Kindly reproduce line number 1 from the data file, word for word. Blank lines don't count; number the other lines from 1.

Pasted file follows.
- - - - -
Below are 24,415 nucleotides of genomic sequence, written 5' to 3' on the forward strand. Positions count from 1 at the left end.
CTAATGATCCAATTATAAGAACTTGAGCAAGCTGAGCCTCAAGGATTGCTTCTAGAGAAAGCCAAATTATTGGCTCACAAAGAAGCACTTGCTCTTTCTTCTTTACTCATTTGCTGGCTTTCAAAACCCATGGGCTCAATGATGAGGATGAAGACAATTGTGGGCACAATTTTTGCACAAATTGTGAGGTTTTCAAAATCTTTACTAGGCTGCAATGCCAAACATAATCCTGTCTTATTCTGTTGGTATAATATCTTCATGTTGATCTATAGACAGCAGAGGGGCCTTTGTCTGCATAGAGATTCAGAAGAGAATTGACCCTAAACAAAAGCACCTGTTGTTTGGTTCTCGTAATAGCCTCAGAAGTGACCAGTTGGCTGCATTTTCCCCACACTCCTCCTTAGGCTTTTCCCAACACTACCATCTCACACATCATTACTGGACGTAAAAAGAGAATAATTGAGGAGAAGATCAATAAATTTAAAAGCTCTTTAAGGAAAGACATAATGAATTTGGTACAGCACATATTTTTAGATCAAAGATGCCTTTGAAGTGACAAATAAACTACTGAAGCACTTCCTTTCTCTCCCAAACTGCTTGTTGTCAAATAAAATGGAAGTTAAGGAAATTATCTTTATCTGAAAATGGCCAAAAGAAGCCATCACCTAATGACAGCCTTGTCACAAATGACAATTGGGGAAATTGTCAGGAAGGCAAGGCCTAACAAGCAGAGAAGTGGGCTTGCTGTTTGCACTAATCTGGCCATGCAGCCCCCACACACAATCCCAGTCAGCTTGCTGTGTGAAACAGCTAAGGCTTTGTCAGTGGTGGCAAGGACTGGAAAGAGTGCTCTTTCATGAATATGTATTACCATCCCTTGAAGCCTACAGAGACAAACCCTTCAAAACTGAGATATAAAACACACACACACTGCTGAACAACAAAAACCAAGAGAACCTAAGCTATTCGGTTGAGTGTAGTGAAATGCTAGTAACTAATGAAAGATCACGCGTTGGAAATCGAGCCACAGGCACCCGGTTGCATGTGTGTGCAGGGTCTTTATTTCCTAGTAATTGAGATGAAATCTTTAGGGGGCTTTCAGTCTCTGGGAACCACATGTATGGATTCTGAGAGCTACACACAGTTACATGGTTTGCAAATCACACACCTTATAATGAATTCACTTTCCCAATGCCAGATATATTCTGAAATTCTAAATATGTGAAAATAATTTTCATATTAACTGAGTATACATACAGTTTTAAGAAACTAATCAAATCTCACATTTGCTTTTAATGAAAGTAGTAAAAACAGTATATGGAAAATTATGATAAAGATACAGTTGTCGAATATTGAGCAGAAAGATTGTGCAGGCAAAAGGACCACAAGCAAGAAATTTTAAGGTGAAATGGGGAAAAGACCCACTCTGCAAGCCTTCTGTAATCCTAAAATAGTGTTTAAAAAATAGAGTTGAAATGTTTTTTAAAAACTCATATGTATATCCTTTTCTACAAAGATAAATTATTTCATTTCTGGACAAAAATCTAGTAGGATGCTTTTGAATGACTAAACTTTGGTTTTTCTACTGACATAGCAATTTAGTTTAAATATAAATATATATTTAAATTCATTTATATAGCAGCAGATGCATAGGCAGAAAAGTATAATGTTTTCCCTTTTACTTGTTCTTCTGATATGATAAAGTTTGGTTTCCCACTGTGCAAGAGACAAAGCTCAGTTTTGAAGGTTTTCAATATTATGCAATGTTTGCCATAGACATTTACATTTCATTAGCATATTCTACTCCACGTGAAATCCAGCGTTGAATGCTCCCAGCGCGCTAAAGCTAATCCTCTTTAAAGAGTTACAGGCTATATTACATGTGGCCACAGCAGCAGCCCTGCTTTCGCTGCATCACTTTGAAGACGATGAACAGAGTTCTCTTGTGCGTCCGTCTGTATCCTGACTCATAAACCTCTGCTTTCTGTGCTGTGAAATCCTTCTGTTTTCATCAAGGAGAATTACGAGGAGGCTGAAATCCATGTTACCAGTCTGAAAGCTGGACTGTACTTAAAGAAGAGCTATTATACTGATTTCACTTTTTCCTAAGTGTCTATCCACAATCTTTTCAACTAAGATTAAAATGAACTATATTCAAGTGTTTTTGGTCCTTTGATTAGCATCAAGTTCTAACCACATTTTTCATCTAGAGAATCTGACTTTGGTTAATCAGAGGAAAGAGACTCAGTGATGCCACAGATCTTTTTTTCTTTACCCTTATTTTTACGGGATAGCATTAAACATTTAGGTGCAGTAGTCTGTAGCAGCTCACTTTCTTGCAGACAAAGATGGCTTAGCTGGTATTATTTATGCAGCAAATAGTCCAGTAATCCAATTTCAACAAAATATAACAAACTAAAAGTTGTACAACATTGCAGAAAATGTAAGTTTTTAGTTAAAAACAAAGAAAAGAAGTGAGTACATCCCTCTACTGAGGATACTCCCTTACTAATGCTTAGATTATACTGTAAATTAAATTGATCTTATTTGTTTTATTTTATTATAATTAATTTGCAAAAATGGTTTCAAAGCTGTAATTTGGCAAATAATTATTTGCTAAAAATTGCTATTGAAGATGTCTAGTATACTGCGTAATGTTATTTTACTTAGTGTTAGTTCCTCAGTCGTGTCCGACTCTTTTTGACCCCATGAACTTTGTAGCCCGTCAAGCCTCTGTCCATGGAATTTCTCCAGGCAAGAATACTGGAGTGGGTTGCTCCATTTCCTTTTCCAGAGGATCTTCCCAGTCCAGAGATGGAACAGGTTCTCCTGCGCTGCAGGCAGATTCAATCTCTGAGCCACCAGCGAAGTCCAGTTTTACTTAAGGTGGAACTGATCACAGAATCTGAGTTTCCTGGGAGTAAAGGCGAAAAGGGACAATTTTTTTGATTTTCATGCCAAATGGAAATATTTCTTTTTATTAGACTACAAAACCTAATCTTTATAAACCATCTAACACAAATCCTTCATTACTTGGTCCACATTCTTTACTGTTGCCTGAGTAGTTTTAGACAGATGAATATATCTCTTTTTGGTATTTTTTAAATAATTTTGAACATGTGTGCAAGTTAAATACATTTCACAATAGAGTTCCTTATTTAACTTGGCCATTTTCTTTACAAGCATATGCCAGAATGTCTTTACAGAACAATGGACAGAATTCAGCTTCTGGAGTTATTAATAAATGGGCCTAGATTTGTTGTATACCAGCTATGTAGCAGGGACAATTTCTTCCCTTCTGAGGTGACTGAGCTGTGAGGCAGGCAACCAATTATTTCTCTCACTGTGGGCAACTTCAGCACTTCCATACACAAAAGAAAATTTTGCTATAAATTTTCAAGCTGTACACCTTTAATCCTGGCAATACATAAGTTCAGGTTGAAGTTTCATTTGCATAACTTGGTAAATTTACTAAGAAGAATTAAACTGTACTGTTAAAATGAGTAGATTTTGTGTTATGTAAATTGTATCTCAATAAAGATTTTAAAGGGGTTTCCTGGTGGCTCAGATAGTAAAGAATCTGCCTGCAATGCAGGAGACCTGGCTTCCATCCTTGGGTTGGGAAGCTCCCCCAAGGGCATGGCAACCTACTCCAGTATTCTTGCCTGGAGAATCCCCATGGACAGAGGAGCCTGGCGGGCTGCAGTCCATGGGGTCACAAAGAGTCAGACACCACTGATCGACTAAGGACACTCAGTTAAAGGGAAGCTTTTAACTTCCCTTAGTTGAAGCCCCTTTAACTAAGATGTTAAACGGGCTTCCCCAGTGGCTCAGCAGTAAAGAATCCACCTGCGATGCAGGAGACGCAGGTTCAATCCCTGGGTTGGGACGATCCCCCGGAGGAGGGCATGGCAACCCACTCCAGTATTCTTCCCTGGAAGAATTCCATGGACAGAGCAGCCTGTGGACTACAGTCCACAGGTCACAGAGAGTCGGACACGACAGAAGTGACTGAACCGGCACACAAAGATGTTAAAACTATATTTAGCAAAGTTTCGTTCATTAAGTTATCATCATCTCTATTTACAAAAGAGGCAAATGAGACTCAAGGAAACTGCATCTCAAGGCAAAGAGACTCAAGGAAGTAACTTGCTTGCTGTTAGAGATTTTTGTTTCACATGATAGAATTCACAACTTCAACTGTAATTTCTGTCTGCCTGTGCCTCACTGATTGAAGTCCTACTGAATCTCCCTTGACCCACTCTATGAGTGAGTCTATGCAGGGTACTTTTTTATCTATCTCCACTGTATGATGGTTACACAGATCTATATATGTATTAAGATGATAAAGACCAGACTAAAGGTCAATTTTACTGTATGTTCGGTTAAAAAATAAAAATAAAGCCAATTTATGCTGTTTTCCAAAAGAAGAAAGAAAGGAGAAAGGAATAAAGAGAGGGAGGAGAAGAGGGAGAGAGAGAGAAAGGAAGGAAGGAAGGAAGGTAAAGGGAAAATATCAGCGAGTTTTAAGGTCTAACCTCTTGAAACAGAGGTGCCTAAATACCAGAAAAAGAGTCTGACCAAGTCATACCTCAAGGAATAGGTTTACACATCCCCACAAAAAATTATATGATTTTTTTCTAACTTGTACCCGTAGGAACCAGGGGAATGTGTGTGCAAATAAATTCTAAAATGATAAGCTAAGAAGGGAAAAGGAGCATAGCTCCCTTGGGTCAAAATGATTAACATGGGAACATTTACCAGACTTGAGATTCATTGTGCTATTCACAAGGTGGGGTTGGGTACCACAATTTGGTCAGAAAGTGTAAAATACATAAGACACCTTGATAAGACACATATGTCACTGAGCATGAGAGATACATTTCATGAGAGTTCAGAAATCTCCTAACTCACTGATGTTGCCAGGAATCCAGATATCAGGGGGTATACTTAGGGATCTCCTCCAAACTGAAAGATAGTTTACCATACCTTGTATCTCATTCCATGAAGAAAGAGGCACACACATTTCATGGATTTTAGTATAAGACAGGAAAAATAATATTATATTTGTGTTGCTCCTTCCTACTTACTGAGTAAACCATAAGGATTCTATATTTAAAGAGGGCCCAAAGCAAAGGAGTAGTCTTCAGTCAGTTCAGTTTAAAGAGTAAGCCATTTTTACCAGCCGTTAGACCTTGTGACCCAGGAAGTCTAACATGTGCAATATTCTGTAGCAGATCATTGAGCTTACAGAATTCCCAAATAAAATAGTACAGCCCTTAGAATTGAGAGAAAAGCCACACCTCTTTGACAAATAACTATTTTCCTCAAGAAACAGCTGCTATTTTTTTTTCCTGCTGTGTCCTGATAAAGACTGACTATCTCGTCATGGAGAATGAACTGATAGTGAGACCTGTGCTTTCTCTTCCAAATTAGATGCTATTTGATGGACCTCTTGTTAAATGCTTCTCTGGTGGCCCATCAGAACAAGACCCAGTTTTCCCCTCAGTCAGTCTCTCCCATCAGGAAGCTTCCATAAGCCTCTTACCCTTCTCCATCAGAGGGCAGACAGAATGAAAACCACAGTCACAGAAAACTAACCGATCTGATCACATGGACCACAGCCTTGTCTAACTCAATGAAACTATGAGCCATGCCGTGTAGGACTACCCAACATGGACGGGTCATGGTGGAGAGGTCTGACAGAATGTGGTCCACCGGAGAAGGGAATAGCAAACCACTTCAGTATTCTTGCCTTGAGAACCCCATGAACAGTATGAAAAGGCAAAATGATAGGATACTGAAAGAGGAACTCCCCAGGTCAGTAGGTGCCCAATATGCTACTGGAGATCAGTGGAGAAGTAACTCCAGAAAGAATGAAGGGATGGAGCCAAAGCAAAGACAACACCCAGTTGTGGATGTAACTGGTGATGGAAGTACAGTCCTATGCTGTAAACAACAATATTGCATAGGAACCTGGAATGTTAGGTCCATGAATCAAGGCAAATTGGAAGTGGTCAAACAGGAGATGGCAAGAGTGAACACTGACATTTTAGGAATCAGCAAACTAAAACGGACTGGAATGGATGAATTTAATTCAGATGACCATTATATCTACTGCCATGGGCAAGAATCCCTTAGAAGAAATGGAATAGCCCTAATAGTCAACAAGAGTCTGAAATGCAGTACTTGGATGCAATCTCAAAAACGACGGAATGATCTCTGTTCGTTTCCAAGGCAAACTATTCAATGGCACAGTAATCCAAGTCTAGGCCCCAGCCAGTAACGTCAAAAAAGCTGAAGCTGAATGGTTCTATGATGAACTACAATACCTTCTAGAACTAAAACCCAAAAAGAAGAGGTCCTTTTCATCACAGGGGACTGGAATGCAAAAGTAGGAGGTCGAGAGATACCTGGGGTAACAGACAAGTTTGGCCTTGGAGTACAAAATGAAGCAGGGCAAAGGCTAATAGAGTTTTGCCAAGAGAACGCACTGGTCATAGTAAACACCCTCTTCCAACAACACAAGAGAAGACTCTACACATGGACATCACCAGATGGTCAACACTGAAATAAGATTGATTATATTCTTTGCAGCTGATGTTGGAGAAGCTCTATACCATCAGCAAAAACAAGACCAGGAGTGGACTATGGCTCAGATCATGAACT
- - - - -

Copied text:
Below are 24,415 nucleotides of genomic sequence, written 5' to 3' on the forward strand. Positions count from 1 at the left end.